Monday, 30th October 2017

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Reporting begins at home -- or rather at university

At a US university, journalism students turn campus watchdogs for reasons strictly academic

By Marc Tracy / NYTNS
  • Published 19.11.19, 2:24 PM
  • Updated 19.11.19, 2:24 PM
  • 2 mins read
  •  
The students started looking into the university after professors at USC’s Annenberg School of Communication and Journalism got administration approval for the programme that put them in the role of campus watchdogs NYTNS

Students at the University of Southern California (USC), US, got a crash course in investigative journalism this summer by reporting on a powerful, scandal-ridden institution: their own school.

The undergraduates were part of an unusual programme that paid them to look into the university where, in recent years, a gynaecologist was accused of sexually abusing hundreds of women at a campus clinic and a former medical school dean was reported to have done methamphetamine [an addictive drug] and was in a hotel room with a woman who overdosed in his presence.

Those episodes were reported in depth by The Los Angeles Times and occurred before USC made news yet again, when it figured prominently in last spring’s college admissions scandal, with federal prosecutors charging that the school had accepted children of wealthy parents who had cheated the system.

The students started looking into the university after professors at USC’s Annenberg School of Communication and Journalism got administration approval for the programme that put them in the role of campus watchdogs.

The initiative, called the USC Beacon Project, was led by three faculty members: a visiting professor, Pulitzer Prize-winning investigative journalist Mark Schoofs; the head of the Annenberg Media Center, Christina Bellantoni; and another Pulitzer-winning investigative reporter, adjunct professor Gary Cohn.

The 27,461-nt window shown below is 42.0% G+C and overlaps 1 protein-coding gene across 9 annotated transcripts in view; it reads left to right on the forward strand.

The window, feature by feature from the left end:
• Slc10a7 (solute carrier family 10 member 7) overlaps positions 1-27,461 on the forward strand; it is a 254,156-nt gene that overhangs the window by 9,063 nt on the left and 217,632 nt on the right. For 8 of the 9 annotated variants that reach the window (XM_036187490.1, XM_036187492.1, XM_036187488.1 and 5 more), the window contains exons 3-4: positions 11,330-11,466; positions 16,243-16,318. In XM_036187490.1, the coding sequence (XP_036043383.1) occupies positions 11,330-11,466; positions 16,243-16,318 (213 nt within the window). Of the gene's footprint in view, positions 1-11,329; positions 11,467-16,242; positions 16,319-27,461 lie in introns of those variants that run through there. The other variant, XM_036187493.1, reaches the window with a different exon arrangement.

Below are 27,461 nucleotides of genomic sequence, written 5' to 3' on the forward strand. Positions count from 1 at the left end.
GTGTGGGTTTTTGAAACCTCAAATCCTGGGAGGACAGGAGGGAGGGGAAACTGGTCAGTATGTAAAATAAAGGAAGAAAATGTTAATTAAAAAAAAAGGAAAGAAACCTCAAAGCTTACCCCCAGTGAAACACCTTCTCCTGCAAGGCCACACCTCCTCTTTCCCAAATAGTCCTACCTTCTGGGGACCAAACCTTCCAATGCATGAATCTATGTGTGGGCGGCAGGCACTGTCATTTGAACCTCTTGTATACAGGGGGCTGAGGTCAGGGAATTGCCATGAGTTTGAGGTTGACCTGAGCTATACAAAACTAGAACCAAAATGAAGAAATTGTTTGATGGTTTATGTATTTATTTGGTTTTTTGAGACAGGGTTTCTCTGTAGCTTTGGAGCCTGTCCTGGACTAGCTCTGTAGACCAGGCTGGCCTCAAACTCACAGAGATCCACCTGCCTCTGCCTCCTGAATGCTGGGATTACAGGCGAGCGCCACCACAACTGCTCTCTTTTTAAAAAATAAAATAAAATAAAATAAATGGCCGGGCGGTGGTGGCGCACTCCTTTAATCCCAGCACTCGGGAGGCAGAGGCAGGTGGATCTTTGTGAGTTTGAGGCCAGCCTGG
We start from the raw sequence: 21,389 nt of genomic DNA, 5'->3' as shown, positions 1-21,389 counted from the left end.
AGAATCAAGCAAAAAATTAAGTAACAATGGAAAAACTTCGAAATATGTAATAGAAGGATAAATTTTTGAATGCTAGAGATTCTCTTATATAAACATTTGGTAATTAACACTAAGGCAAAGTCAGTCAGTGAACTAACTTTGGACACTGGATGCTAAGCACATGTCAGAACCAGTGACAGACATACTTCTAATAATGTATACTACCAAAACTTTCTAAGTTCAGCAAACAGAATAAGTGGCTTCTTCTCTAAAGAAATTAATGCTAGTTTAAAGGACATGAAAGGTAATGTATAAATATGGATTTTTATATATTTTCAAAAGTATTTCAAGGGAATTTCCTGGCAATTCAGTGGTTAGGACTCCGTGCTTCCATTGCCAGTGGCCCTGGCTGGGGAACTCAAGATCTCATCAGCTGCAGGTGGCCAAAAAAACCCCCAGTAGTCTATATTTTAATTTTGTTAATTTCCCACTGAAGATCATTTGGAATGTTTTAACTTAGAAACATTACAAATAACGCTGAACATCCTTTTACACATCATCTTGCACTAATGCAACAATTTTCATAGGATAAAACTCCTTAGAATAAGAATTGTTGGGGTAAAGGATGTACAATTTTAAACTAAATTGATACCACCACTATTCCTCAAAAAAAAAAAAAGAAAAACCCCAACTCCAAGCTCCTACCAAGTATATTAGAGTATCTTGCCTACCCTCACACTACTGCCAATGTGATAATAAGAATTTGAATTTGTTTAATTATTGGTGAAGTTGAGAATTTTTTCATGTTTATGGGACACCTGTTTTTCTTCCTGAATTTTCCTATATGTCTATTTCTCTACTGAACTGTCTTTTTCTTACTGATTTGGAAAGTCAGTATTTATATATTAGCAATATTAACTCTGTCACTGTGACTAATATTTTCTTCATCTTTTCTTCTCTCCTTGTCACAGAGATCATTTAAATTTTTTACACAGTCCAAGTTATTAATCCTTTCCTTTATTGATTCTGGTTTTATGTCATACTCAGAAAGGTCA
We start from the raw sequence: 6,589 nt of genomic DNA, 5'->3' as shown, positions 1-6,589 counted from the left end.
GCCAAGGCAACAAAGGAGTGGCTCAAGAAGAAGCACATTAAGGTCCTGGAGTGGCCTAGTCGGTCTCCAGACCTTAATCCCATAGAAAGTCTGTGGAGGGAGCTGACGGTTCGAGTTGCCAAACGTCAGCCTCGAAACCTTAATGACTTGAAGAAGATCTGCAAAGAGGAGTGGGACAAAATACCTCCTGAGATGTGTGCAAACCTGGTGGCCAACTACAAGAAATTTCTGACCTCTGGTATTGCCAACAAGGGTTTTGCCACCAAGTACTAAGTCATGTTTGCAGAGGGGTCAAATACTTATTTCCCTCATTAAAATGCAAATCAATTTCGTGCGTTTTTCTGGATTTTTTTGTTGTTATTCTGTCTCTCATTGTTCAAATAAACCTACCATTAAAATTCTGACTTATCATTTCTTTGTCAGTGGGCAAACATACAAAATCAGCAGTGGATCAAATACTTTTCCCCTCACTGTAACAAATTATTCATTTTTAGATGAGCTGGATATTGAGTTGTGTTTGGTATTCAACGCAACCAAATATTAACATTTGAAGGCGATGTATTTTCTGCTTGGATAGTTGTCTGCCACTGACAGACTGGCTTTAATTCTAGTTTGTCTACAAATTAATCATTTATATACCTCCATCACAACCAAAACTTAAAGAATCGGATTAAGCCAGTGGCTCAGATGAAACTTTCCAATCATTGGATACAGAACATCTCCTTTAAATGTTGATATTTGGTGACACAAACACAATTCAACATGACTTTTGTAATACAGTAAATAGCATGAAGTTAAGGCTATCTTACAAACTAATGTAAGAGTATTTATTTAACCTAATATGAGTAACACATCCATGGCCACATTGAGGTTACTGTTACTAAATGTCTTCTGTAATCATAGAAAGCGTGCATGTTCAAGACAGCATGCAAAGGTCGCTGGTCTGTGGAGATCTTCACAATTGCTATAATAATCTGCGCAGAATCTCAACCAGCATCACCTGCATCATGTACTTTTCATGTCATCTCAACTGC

Sasha Urban, a 20-year-old junior, started his investigation with a previously reported lawsuit filed by six male USC graduates in February. His reporting led him to dozens of other men who said they were also victims.
Sasha Urban, a 20-year-old junior, started his investigation with a previously reported lawsuit filed by six male USC graduates in February. His reporting led him to dozens of other men who said they were also victims. NYTNS

A standout student was Sasha Urban, who arrived at USC in 2017 with the idea of studying drama, only to end up spending much of his time working on the second floor of the Annenberg School. Over the summer, he unearthed new accusations of sexual abuse against Dennis Kelly, a doctor at the USC’s health centre, for two decades until retirement last year.

Urban, a 20-year-old junior, started his investigation with a previously reported lawsuit filed by six male USC graduates in February. His reporting led him to dozens of other men who said they were also victims.

A few of them, he reported, had complained to the university. His work was published last month in two articles by BuzzFeed News, where Schoofs is an adviser. The opening lines of the first article were at once matter-of-fact and atten-tion-grabbing:

“Year after year, for more than 20 years, young men who entered the University of Southern California student health centre were sent to Dr Dennis Kelly,” Urban wrote. “Once the exam room door closed behind them, say 48 former patients who are gay or bisexual, Kelly subjected them to sexual abuse, such as fondling their genitals or making them kneel naked on the exam table for rectal probes.”

Harriet Ryan, a Los Angeles Times journalist posted a tweet that linked to the article with the caption: “The call is coming from inside the house! This investigation was done by a USC j-school student with support from faculty.”

The university called the suggestion that it did not respond to complaints about the doctor “misleading”. Kelly has declined to comment on the accusations against him.

While proud of his work, Urban said he wasn’t sure if he would go on to be a reporter. “This opportunity came about less because I’m interested in journalism,” he said in an interview, “and more because I’m interested in my university and the secrets it holds.”

Ashley Zhang, a sophomore who took part in the project, said, “We’re not reporting to bring down the school; we’re doing it because we care and want to make it better.”